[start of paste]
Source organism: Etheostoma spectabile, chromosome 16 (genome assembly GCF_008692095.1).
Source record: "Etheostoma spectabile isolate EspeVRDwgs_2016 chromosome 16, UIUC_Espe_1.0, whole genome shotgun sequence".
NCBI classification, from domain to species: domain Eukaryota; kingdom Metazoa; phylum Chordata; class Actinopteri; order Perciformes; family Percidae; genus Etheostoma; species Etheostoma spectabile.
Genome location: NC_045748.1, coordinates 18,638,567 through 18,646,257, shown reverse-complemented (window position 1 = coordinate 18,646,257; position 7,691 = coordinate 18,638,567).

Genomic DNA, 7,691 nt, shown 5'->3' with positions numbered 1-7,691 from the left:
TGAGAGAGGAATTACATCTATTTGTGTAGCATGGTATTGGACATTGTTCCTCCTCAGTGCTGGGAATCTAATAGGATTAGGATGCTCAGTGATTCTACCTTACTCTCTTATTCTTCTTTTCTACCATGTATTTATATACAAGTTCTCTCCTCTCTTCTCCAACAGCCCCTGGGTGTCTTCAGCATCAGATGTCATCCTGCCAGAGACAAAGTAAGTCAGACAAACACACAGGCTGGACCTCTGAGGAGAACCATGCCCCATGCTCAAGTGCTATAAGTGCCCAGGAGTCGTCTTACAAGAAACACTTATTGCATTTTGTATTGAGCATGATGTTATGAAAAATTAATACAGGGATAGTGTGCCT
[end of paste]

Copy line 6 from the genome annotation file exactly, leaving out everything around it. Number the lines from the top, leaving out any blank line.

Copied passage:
TGAGAGAGGAATTACATCTATTTGTGTAGCATGGTATTGGACATTGTTCCTCCTCAGTGCTGGGAATCTAATAGGATTAGGATGCTCAGTGATTCTACCTTACTCTCTTATTCTTCTTTTCTACCATGTATTTATATACAAGTTCTCTCCTCTCTTCTCCAACAGCCCCTGGGTGTCTTCAGCATCAGATGTCATCCTGCCAGAGACAAAGTAAGTCAGACAAACACACAGGCTGGACCTCTGAGGAGAACCATGCCCCATGCTCAAGTGCTATAAGTGCCCAGGAGTCGTCTTACAAGAAACACTTATTGCATTTTGTATTGAGCATGATGTTATGAAAAATTAATACAGGGATAGTGTGCCT